But as China pushes for greater international help in returning corruption suspects who have fled overseas, there has been international concern at the methods used by CCDI investigators, particularly the practice of “shuang gui” – the extra legal system for detaining and interrogating cadres.

Party members accused of corruption can disappear for months, undergoing secret interrogation, to emerge with prepared confessions that are then read out in court, or on national television.

The National Supervisory Commission will bring the dual tracks of party discipline and the general corruption investigation of non-party officials under one body.

The Chinese government is promoting the reform as putting all corruption investigations in China under the “rule of law”.

But it could also extend the corruption crackdown beyond party members. Teachers, civil servants, employees of state-owned enterprises, and even those of private companies that exercise “public power” are expected to come under its jurisdiction.

The National University of Singapore’s assistant director of East Asia Institute, Chen Gang, wrote in a research note that the establishment of the new commission “may not be able to solve the fundamental problems facing China’s anti-corruption drive, such as the lack of independent judiciary systems and impartial law enforcement”.

He said the new commission “cannot be separated from the Party totally, but as a state organisation, will have more legitimacy in handling external exchanges”.

In a trial of the new agency in Beijing, Shanxi and Zhejiang provinces this year, nine people had been detained by July, including the former head of a state-owned international coal trading company, and 2358 people interrogated.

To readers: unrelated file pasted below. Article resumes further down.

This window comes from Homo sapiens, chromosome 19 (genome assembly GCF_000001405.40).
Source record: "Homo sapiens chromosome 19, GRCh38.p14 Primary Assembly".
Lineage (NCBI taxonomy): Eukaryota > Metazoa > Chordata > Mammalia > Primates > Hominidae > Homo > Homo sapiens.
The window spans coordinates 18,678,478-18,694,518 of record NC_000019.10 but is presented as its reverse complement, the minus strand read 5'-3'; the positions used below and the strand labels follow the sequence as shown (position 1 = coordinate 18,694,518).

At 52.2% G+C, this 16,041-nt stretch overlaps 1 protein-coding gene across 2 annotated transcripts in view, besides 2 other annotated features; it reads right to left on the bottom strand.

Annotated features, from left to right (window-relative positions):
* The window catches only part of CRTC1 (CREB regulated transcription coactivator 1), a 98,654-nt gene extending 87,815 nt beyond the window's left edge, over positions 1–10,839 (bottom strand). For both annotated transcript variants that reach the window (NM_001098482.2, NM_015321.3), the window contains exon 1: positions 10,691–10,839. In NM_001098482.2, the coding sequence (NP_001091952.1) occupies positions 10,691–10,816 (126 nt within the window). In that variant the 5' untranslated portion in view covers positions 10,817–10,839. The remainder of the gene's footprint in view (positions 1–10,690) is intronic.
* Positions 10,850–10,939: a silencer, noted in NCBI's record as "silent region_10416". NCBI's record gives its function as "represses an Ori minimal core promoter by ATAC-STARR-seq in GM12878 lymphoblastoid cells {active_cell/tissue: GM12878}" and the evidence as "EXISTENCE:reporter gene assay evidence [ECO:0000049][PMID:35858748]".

American law firm Ropes & Gray said the new agency will “change the landscape of anti-corruption enforcement in China”.

Ropes & Gray warned that multinational companies need to educate China-based staff on the broad powers of the new agency, fearing similar incidents to the arrest of 18 staff working for Australian casino company Crown on gambling charges.

Source: TSMH

[/et_pb_text][et_pb_text admin_label=”Link/Source” background_layout=”light” text_orientation=”left” use_border_color=”off” border_color=”#ffffff” border_style=”solid”] [/et_pb_text][/et_pb_column][et_pb_column type=”1_3″][et_pb_code admin_label=”Right Sidebar” saved_tabs=”all” global_module=”48″]Coming Soon[/et_pb_code][/et_pb_column][/et_pb_row][et_pb_row admin_label=”Row” make_fullwidth=”off” use_custom_width=”off” width_unit=”on” use_custom_gutter=”off” allow_player_pause=”off” parallax=”off” parallax_method=”off” make_equal=”off” parallax_1=”off” parallax_method_1=”off” module_class=”blog-more-articles-wrapper”][et_pb_column type=”4_4″][et_pb_text admin_label=”Text” background_layout=”light” text_orientation=”left” use_border_color=”off” border_color=”#ffffff” border_style=”solid”]

Latest Articles

[/et_pb_text][et_pb_blog admin_label=”Latest Articles” fullwidth=”off” posts_number=”3″ show_thumbnail=”on” show_content=”off” show_more=”off” show_author=”off” show_date=”on” show_categories=”on” show_comments=”off” show_pagination=”off” offset_number=”0″ use_overlay=”off” background_layout=”light” use_dropshadow=”off” use_border_color=”off” border_color=”#ffffff” border_style=”solid”] [/et_pb_blog][/et_pb_column][/et_pb_row][/et_pb_section]

Leave a Reply

Your email address will not be published. Required fields are marked *